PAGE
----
9 And he came thither unto a cave, and lodged there; and, behold, the word of the LORD came to him, and he said unto him, What doest thou here, Elijah?
10 And he said, I have been very jealous for the LORD God of hosts: for the children of Israel have forsaken thy covenant, thrown down thine altars, and slain thy prophets with the sword; and I, even I only, am left; and they seek my life, to take it away.
11 And he said, Go forth, and stand upon the mount before the LORD. And, behold, the LORD passed by, and a great and strong wind rent the mountains, and brake in pieces the rocks before the LORD; but the LORD was not in the wind: and after the wind an earthquake; but the LORD was not in the earthquake:
12 And after the earthquake a fire; but the LORD was not in the fire: and after the fire a still small voice.
13 And it was so, when Elijah heard it that he wrapped his face in his mantle, and went out, and stood in the entering in of the cave. And, behold, there came a voice unto him, and said, What doest thou here, Elijah?
14 And he said, I have been very jealous for the LORD God of hosts: because the children of Israel have forsaken thy covenant, thrown down thine altars, and slain thy prophets with the sword; and I, even I only, am left; and they seek my life, to take it away.
15 And the LORD said unto him, Go, return on thy way to the wilderness of Damascus.
In the 1989 movie, “Dead Poet’s Society,” a teacher tells his class that they need to stimulate their minds by seeing things from a different point of view. He tells them to stand on top of their desks just to look at things a little differently.
Duke Medical Center neurobiologist Lawrence Katz recommends something similar. Shower with your eyes closed. Take a different route to work. Hold your nose and taste different foods to see if that changes the taste of food--It does by the way.
These "neurobic" exercises involve one or more of your senses in a novel way. They engage your attention, break routine activities in unexpected fashions, and result in what can best be described as "brain training."
You can teach an old dog new tricks. The brain, yes even my brain, can be retrained. If you are righthanded, try using your left hand to go through your morning routine of combing your hair and brushing your teeth. Or, close your eyes as you get into your car and keep them closed as you find the keys and start the car.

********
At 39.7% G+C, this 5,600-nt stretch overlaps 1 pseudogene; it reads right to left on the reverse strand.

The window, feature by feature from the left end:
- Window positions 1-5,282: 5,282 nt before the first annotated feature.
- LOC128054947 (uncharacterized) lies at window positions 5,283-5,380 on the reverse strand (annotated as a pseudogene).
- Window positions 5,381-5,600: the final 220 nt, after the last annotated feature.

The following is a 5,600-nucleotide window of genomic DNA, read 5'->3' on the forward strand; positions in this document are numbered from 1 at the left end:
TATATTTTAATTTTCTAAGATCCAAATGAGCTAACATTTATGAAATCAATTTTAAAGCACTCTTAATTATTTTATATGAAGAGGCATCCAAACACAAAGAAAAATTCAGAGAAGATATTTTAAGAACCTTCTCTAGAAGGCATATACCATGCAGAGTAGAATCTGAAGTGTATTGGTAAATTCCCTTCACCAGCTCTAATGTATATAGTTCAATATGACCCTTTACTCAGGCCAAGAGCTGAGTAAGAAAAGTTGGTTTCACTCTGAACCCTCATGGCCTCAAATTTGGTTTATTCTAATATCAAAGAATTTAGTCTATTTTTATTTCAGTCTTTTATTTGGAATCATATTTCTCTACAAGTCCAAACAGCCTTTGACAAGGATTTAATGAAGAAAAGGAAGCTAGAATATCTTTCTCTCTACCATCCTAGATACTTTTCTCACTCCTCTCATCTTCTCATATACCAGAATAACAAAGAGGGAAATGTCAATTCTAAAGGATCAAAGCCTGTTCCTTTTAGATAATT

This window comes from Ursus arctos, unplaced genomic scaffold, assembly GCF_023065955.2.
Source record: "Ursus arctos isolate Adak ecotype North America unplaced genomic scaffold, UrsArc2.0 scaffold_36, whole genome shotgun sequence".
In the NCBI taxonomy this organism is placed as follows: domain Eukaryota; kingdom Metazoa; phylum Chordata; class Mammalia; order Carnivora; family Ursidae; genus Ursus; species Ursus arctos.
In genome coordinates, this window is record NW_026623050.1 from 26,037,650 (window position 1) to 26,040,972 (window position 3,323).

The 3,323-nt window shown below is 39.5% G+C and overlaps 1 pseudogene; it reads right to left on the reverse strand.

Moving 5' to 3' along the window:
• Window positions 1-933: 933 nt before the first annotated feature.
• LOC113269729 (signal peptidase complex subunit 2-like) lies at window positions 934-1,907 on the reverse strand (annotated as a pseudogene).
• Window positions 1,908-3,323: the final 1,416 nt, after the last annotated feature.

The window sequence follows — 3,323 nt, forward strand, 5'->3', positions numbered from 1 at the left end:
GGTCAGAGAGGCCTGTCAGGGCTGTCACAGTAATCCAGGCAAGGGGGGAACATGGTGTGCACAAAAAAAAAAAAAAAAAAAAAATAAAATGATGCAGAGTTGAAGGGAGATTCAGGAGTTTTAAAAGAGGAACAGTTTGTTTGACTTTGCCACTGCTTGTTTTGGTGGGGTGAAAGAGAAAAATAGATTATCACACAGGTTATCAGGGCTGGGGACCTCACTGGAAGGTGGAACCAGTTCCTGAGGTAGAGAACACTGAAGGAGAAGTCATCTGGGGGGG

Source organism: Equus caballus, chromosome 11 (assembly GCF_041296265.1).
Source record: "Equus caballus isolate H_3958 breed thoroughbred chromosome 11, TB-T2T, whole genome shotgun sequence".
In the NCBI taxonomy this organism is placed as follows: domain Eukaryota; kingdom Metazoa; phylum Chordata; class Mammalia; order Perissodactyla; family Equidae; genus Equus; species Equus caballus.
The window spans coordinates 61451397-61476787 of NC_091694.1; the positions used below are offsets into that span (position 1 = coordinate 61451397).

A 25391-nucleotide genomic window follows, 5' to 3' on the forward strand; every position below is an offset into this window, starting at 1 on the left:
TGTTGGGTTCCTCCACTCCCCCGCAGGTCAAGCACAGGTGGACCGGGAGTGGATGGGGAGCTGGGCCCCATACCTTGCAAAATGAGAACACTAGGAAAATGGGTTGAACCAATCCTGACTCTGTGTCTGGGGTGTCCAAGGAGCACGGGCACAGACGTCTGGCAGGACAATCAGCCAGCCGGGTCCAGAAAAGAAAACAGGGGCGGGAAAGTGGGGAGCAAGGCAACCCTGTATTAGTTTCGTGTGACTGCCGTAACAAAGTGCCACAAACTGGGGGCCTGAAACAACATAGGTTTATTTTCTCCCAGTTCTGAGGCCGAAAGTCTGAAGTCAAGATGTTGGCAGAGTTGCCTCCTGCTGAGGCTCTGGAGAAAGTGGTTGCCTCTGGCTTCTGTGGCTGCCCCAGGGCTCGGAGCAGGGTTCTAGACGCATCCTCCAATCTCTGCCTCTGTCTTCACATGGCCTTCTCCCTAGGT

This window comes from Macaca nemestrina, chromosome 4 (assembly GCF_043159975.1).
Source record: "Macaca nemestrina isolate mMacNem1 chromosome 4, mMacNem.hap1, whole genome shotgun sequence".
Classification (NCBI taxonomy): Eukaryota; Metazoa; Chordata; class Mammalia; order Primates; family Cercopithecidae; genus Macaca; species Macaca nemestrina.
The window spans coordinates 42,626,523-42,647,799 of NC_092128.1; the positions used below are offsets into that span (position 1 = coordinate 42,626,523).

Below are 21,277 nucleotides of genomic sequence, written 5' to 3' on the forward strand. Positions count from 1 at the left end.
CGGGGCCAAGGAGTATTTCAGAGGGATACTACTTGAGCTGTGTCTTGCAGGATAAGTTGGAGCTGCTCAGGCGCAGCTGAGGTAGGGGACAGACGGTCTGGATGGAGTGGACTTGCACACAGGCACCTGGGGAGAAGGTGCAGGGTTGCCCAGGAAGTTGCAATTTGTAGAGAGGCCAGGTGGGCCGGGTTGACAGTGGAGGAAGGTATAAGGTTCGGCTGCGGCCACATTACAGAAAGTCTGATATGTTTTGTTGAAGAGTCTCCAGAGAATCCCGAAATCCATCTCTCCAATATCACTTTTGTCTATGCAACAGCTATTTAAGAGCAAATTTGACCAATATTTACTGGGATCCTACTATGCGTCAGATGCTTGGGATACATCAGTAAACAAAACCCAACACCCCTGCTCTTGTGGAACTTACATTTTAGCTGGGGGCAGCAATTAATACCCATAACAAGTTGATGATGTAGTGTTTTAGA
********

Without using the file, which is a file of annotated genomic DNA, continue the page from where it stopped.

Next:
These are among 83 neurobic exercises advocated by neurobiologist Katz. Brains do age, and, in time, the connections of the cranium may thin out. Katz recommends mental exercise as a way to enrich those connections.
In the scripture from I Kings, Elijah is clearly suffering not so much from brain cramp as from soul cramp. He needs soul training. He needs to listen for a still small voice.
Today's lesson could be called “Theophany on Mount Horeb.” A “theophany” is an appearance of God.
Elijah is in deep trouble. Following Elijah’s dramatic confrontation with the prophets of Baal on Mt. Carmel, King Ahab of Israel reported the murder of Baal's priests to his queen, Jezebel. Jezebel was the chief patroness of Baal worship in Israel. She was outraged. Chapter 19:2: “Jezebel sent a messenger to Elijah, saying, ‘So may the gods do to me and more also, if I do not make your life as the life of one of them by this time tomorrow.’” In other words, “You killed my prophets. I am going to kill you.”
Jezebel was a powerful queen, and she did not make idle threats. A couple of chapters later in I Kings, when Naboth dared to defy her, she had him murdered. In the chapter before us, Elijah knows who he is dealing with, and he runs. He fled first to Beer-sheba, a city in southern Judah, well beyond the reach of Jezebel, but he apparently did not feel safe even there. He kept going, continuing in the wilderness on a forty-day journey (vv. 4-8), until he reached Mount Horeb, which is another name for Mt. Sinai, which is today often identified with Jebel Musa, a peak in the southern mountains of the Sinai peninsula. In this remote spot, in a cave, "the word of the LORD" came to him (v. 9).
A number of details in this event from the life of Elijah resemble similar details from the life of Moses. Like Moses, Elijah spends forty days and forty nights in the wilderness. Like Moses, Elijah is protected during God's manifestation by a rock enclosure. Like God's revelation to Moses on Mt. Sinai, earthquake and fire accompanied God's revelation to Elijah on Horeb. But the most significant element of both revelations was not the physical manifestations of the theophany, but the voice of God.
In Elijah's case, God spoke not in wind, earthquake, or fire but in a still small voice (v. 12). What is that? The Hebrew “qol demamah daqqah.” Revised English Bible translates it as: "a faint murmuring sound." The New American Bible has: "a tiny whispering sound."
In our world, in our culture, we live with noise. Some years ago I read about an anthropologist who went to live with a primitive tribe, to gather notes for a book. I have forgotten where I read this, and it does not matter. Anyway the anthropologist said, that the first thing that hits you out there in the bush is the almost complete lack of noise. In the thick brush of the jungle, you could be a few feet away from the tribe, and never know that they were there. In contrast, we live with lots of noise--the noise of cars, trucks and planes, radios, mp3 players, and TVs, I have sometimes thought that the reason young people like loud music is that it has got to be loud to be heard over the ordinary noise of our society.
We live with noise in another sense. Many voices are trying to claim our attention. That is what every TV program, every radio station, every book, every newspaper, is trying to do--Get your attention. And they all merge into a chaos of sound and turmoil, and sometimes we would like to turn it all off.